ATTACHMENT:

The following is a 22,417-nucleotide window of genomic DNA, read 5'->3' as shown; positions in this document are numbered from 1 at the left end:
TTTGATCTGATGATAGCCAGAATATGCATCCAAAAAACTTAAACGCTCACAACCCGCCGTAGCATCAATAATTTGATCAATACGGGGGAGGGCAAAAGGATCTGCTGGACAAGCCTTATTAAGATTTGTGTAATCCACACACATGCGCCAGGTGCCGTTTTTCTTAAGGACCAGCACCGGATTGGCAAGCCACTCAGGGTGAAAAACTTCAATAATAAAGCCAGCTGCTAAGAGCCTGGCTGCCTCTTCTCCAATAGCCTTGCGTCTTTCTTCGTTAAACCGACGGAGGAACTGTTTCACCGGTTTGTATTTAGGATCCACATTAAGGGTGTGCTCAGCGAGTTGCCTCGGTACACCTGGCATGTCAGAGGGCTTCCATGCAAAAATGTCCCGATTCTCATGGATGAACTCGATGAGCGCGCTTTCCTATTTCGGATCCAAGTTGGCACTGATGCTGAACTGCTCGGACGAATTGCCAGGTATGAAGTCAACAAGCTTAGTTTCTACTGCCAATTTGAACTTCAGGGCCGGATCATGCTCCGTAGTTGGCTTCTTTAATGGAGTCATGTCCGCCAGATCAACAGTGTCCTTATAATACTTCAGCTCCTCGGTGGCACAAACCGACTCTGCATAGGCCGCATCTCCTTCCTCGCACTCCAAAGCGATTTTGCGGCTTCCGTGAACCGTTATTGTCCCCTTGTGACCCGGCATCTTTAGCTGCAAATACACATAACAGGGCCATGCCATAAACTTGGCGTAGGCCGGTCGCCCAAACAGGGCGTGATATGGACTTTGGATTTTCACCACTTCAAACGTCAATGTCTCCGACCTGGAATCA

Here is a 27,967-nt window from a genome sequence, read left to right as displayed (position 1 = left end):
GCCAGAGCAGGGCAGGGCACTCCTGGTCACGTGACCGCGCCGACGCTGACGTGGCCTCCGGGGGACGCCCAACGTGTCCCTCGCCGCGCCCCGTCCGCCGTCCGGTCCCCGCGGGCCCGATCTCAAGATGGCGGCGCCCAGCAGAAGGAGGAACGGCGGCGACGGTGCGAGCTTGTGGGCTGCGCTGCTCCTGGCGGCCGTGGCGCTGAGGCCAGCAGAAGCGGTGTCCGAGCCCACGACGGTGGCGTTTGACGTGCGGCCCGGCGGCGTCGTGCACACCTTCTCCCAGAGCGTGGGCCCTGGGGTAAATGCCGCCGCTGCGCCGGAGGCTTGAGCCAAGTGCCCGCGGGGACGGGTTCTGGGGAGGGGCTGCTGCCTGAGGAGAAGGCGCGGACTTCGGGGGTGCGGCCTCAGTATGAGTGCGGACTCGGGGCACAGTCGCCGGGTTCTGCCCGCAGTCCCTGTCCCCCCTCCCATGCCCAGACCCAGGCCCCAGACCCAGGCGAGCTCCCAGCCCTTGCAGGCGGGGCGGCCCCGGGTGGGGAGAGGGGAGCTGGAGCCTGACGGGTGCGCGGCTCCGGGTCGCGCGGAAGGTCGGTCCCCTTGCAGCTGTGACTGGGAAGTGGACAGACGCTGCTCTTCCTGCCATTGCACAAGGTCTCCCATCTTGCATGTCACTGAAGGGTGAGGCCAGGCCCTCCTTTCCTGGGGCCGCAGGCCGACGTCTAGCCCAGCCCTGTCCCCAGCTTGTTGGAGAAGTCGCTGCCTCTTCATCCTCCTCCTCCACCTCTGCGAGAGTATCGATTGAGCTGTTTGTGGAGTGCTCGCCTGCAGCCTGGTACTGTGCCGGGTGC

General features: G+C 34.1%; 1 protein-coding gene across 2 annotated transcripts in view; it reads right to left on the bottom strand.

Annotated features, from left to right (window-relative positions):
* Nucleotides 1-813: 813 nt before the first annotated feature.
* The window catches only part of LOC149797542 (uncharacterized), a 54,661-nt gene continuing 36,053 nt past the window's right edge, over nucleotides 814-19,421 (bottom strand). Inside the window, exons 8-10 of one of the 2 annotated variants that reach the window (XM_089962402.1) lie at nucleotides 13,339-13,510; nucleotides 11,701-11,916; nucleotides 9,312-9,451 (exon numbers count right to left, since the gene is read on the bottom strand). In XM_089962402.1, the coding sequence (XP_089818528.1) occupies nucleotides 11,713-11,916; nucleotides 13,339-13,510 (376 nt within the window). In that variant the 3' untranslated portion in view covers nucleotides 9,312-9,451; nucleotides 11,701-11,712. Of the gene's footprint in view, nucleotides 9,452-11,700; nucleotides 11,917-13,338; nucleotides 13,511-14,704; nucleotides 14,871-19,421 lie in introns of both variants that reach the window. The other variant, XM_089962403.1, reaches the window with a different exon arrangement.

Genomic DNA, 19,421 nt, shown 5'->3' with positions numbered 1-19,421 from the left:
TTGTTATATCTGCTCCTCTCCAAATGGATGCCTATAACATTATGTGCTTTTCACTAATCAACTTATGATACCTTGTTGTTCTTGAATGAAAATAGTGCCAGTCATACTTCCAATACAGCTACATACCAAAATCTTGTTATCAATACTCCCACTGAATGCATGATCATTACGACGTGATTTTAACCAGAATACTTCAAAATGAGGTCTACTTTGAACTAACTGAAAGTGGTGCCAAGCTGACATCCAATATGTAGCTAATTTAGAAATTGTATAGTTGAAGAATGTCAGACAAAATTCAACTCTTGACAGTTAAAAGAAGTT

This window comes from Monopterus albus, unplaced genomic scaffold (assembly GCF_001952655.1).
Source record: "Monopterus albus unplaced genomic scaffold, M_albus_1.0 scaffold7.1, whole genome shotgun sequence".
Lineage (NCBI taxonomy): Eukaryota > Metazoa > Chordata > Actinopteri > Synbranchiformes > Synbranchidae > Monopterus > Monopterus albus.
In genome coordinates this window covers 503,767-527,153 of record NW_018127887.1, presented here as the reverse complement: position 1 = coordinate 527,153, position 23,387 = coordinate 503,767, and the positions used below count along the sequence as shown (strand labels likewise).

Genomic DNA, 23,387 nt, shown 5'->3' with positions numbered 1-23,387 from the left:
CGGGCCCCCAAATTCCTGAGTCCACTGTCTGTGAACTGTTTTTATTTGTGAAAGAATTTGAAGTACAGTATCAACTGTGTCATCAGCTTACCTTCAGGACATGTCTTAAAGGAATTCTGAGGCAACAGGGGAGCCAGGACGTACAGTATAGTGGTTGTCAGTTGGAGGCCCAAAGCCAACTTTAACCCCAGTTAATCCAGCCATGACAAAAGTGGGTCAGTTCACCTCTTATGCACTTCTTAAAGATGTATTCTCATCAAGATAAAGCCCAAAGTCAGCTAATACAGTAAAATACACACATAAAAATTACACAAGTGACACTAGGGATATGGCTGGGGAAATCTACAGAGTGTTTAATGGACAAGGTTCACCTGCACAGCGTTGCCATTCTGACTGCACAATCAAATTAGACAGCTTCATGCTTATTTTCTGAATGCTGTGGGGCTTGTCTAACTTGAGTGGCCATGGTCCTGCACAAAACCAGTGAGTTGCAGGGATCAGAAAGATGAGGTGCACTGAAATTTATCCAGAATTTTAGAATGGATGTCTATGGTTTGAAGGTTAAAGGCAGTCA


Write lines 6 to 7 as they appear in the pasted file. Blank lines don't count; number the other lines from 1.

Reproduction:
Annotated features, from left to right (window-relative positions):
* Nucleotides 1-813: 813 nt before the first annotated feature.